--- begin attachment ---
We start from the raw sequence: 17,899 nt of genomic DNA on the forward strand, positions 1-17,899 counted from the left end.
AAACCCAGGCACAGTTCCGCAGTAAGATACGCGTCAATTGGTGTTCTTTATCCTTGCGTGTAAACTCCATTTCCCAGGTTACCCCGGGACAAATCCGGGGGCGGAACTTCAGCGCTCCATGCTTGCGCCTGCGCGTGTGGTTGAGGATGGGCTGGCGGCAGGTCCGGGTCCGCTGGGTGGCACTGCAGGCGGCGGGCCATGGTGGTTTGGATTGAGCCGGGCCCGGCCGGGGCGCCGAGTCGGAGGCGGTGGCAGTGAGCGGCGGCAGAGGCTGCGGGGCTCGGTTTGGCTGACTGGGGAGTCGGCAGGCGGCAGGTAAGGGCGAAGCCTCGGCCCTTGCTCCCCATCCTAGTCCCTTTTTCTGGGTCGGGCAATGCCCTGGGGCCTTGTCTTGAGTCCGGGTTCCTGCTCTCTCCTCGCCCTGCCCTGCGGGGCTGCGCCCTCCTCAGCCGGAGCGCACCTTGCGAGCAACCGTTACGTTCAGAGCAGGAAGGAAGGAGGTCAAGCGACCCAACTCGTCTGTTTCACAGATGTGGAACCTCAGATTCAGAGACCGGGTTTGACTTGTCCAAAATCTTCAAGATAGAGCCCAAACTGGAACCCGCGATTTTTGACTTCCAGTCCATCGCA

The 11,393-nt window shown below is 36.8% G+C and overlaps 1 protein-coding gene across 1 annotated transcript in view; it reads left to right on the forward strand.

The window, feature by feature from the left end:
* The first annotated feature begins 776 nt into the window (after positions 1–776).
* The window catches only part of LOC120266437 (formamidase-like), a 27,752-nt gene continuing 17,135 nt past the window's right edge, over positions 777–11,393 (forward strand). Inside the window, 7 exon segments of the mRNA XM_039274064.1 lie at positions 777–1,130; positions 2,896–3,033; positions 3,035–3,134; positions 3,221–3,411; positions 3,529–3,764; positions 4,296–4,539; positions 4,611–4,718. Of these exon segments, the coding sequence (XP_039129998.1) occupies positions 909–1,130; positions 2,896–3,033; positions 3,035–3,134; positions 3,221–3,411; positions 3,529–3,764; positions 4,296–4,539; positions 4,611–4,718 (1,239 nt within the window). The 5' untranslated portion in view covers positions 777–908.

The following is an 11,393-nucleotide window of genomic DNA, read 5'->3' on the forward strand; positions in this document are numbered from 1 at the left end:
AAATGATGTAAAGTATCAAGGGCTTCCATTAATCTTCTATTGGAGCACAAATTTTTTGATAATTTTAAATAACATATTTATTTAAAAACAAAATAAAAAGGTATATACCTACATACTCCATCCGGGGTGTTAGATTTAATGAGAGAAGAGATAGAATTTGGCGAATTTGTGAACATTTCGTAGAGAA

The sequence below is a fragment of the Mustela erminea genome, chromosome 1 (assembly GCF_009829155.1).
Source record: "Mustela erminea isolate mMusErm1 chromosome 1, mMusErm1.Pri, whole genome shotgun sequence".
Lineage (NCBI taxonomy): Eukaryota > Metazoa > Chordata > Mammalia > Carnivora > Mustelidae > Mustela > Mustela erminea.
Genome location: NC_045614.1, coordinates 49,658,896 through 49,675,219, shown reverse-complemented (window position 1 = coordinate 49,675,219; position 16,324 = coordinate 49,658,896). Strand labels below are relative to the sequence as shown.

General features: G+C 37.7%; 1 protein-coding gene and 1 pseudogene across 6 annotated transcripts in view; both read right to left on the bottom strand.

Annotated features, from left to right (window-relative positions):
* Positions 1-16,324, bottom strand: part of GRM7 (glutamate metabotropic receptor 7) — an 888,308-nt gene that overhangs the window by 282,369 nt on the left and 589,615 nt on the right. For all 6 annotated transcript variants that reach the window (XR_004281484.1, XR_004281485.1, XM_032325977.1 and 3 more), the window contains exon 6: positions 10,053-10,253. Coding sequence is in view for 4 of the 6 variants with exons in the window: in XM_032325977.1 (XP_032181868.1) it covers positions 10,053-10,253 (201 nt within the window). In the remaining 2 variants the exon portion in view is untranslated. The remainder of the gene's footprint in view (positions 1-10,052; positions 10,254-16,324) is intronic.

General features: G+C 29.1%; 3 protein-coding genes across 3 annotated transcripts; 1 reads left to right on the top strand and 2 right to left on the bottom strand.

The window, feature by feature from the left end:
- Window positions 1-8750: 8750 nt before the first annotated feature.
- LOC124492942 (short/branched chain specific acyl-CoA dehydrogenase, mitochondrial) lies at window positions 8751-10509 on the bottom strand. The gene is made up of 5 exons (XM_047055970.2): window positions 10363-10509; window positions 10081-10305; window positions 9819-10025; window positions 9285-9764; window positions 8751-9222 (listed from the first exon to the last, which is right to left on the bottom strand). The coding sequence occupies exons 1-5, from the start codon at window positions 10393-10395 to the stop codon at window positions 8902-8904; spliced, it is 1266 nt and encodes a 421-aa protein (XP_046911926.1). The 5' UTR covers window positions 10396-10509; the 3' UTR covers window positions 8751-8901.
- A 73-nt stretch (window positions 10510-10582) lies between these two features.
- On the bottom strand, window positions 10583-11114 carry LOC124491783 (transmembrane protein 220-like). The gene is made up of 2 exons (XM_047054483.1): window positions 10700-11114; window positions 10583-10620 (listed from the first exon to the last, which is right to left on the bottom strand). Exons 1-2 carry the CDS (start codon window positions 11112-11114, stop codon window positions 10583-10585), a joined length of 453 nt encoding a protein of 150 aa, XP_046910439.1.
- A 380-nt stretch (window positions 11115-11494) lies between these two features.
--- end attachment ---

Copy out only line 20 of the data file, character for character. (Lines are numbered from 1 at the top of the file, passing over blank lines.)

- A 73-nt stretch (window positions 10510-10582) lies between these two features.